A leading member of the clergy in Karachi has said that despite a record five ordinations in a single day on Sunday, the city – and Pakistan as a whole – still lacks priests.
“This is just the beginning,” Father Benjamin Shahzad, rector of the national seminary, said of the new ordinations. “We are not expecting a huge impact since about 30 percent of the priests here are aged above 70. Things get stuck when others get sick.”
He was speaking on the feast of Immaculate Conception of Mary which marked the ordination at St Patrick’s Cathedral on Sunday. Three bishops concelebrated the mass.
Karachi continues to suffer a shortage of local ordinations while some of the parishes are still served by just one priest. Church analysts blame a lack of interest from parents, a secluded seminary life and cosmopolitan culture in Pakistan’s largest city.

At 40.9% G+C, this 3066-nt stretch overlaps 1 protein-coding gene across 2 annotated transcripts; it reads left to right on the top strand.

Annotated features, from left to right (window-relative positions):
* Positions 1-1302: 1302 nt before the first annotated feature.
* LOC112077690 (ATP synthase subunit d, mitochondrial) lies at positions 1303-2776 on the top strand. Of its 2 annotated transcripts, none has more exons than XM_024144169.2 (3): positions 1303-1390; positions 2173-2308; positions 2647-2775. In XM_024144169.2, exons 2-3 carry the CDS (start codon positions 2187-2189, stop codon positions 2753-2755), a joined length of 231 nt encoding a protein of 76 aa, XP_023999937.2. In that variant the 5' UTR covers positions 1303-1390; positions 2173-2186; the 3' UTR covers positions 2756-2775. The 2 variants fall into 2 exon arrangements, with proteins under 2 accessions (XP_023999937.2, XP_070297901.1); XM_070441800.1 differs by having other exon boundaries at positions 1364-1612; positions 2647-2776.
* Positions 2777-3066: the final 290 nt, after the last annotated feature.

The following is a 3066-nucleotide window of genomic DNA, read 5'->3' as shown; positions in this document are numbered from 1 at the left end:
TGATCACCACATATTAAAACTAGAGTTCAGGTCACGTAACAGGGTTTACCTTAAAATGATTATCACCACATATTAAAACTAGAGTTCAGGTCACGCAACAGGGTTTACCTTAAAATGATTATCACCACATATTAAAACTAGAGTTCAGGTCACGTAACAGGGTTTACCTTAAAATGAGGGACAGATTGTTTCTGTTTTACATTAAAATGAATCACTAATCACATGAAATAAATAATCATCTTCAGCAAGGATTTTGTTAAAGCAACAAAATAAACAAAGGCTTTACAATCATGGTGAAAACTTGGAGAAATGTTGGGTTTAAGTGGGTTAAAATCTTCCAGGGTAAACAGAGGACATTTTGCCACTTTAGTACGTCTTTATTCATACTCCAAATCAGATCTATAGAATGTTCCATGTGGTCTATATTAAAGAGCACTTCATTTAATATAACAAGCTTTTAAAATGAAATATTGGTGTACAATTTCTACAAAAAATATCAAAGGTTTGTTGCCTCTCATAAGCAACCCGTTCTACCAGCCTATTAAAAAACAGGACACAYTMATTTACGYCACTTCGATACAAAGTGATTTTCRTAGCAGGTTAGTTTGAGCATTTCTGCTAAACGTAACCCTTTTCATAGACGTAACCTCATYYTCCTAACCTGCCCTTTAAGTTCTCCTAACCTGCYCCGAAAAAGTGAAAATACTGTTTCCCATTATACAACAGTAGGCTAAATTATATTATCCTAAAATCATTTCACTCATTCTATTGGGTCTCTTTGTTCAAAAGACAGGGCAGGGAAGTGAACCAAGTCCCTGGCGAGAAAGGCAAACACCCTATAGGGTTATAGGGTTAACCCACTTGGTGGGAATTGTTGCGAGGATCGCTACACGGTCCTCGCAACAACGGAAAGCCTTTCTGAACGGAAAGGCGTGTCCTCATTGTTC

The archdiocese, formed in 1950, ordained its first local priest just a year ago.
“Many priests are invited from their congregations to conduct Sunday masses – they are only visitors and cannot contribute much to parish life,” said Fr Shahzad. “The new priests will shoulder existing ministries in the larger parishes. They won’t be able to kick off new projects.”
To bring in new recruits, the Catholic Church organizes annual vocation camps in every diocese of the country with parish-based vocation committees playing an active role in inviting them.
“The new priests are well trained in computer wizardry and thus more closely associated with young people, many of whom are in contact with them through social media,” said Fr Benny Travas, vicar general.
The Church is aiming to put three priests in each community, he added, as still many people are not being reached: “This is affecting pastoral work, our ministries and other parish activities.”